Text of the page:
Most Americans sit together for dinner, which more often than not is made from scratch, poll finds

By Elizabeth Crawford contact

- Last updated on GMT

Source: iStock
Source: iStock

Related tags: Dinner, Meal

Despite the intense focus in recent year on providing on-the-go food for time-crunched consumers, the vast majority of Americans still sit down together for dinner at least once a week, if not more often, according to a recent Harris Poll.

Among those who live with others, 87% of Americans sit down to family dinner at least once a week and roughly a third do so four to six nights a week or every night, according to the survey of 2,236 US adults conducted March 16-21.

Household income and marital status are influential factors in who prioritizes eating together. People who make $75,000 or more per year are most likely to sit down together once a week, while those who are married are more likely than those who are not to sit down every night (34% versus 21%), according to the survey.

The most often cited reason by 29% of respondents for not eating dinner together more frequently is difficulty coordinating schedules. This is more often the case for unmarried Americans (36%) compared to those who are wedded (24%). That said, 42% of people surveyed say they are perfectly content with the frequency with which they sit down to dinner together.

Finding the time to cook

For more than three-quarters of Americans, eating dinner together involves cooking from scratch, according to the poll. Given that this is more time consuming than picking up restaurant carryout or pre-prepared items at the grocery store on the way home, which 23% and 22% of respondent say they do, many families rely on teamwork to get dinner on the table. 

Specifically, the poll found, 65% of American say getting dinner on the table is a family affair. This skews slightly higher for families with children under the age of 18 (71%) than those without (61%).

Despite an overwhelming preference for cooking from scratch, many Americans still regularly use time-saving strategies to pull together dinner after a long day. About 37% said they use cooking shortcuts, such as pre-cut veggies and pre-marinated meat, while, 67% say they use pre-prepped and/or frozen ingredients and 63% say they augment a homemade main dish with a pre-prepared side dish.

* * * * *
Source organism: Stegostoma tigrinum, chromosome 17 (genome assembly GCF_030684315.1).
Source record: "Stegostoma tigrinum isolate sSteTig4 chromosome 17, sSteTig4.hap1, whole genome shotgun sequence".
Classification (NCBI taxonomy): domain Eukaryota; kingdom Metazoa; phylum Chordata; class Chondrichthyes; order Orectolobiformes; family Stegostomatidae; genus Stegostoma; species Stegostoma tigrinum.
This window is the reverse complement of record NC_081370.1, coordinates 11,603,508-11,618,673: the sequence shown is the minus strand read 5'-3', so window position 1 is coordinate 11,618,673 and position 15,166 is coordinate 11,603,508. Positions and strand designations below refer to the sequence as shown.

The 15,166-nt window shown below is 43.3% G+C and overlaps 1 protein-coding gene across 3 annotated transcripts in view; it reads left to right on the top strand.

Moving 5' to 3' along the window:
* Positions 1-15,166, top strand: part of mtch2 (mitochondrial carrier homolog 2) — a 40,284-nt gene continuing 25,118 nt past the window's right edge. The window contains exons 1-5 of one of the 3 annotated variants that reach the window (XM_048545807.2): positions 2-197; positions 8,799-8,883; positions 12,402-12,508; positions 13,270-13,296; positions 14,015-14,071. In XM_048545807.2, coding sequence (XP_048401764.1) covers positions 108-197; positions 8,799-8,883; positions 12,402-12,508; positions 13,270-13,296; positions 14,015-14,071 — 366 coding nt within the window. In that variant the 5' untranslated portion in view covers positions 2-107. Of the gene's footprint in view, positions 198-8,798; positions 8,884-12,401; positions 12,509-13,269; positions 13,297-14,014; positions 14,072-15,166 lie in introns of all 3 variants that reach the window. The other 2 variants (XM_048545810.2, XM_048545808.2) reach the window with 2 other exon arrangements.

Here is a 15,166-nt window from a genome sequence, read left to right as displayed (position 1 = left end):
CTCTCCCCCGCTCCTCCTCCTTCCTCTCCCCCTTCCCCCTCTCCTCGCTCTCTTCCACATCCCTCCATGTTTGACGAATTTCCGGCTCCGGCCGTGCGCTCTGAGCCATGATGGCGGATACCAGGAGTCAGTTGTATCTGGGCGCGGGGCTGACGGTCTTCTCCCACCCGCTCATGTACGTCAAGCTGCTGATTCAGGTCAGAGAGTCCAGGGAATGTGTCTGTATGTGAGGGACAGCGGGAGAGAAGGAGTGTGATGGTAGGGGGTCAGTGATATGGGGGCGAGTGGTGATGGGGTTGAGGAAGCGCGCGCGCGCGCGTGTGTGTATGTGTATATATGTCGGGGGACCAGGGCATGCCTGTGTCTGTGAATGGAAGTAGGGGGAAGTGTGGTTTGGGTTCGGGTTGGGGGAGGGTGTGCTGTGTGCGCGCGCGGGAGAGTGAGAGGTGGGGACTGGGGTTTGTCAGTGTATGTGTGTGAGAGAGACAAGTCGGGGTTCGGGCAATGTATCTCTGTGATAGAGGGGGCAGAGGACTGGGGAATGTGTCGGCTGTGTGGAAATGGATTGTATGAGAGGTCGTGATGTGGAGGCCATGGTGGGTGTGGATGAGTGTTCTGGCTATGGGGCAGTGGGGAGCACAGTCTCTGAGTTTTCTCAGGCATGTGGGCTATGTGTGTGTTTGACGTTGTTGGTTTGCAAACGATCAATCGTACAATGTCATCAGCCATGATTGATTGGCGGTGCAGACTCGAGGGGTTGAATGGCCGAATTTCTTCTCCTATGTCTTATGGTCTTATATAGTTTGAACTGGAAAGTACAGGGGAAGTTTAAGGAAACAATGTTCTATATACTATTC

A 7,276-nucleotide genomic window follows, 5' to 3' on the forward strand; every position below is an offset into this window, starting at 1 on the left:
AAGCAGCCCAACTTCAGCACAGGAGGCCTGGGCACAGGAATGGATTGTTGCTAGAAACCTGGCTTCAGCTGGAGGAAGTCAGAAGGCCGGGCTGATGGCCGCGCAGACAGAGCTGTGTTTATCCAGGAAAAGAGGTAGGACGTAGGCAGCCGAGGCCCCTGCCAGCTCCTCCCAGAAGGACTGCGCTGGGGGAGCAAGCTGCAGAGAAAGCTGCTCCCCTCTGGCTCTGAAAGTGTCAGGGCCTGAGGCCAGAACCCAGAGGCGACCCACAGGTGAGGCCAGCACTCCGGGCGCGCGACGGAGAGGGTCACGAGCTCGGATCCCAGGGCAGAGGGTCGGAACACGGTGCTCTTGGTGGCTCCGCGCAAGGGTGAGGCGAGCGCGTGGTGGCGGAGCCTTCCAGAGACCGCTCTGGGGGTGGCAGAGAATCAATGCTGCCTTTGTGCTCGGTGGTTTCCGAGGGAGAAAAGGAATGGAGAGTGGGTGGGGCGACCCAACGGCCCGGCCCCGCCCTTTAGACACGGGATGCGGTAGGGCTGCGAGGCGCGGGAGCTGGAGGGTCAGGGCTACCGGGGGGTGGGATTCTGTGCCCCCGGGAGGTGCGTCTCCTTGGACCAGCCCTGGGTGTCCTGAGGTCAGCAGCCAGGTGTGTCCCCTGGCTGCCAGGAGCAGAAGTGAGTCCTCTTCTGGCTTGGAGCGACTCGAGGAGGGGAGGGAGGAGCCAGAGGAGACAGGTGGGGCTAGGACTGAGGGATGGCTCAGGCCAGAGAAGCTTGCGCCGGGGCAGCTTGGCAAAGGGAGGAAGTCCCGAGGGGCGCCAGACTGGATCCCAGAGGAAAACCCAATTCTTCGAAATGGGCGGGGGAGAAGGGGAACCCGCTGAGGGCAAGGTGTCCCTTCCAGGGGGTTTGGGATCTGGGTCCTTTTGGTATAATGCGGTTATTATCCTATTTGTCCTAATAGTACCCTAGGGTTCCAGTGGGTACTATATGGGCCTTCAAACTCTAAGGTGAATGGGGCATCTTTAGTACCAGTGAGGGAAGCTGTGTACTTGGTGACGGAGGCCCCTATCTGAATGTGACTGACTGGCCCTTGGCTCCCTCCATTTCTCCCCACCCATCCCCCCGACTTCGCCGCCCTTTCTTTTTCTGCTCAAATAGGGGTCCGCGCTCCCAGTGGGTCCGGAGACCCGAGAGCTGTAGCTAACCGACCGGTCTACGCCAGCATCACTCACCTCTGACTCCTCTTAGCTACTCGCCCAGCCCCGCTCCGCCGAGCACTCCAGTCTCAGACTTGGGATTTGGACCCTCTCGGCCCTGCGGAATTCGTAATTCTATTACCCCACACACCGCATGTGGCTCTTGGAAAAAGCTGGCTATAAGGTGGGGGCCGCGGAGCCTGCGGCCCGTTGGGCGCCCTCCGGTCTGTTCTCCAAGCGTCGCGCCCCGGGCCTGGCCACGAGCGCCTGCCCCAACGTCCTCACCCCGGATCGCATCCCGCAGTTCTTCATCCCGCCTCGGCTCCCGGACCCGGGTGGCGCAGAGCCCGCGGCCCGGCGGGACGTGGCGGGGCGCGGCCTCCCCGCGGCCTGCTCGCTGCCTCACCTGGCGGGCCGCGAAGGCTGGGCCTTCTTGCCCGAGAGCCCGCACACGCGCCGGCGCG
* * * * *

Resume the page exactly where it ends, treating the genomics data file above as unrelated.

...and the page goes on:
Often touted as time-savers, home delivered meal kits are only used by a small fraction of Americans who eat dinner together, according to the poll. Just 7% of Americans use services such as Blue Apron or Plated to help put dinner on the table.

Those who do use these services tend to be younger, with 14% of 18- to 34-year-olds using them compared to 10% of 35- to 44-year-olds and only 5% of 45- to 54-year-olds, according to the poll. These consumers also often are more like to be male (9%) than female (5%). They also are more likely to make at least $75,000 annually per household, have at least a college degree and have young children, the survey found.

Evolving menus

What people are eating for dinner is evolving, the survey results suggest. It found 79% of respondents have changed what they prepare for dinner in the last couple of years to make meals healthier.

While this is true across the board, more people who make $75-$99,000 a year agree (85%) , as do those who have a college degree or higher (83%) versus only 76% of people who each make less than $50,000 a year or who have a high school diploma or less. It also is more often the case for married Americans (82%) versus those who are single (75%), the survey found.

Despite an increased interested in healthier eating, the vast majority of respondents (86%) say that family eating together is more important than where the food comes from, according to the poll. 

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1 comment

Potentially misleading article title

Posted by Chris Forbes-Ewan,

The title claims that 'Most Americans sit together for dinner ...', but the article makes it clear that only one-third do so on a majority of nights. That is, two-thirds of Americans do not sit down together for dinner more often than not. A more appropriate title would be 'Most Americans do not sit together for dinner ...'

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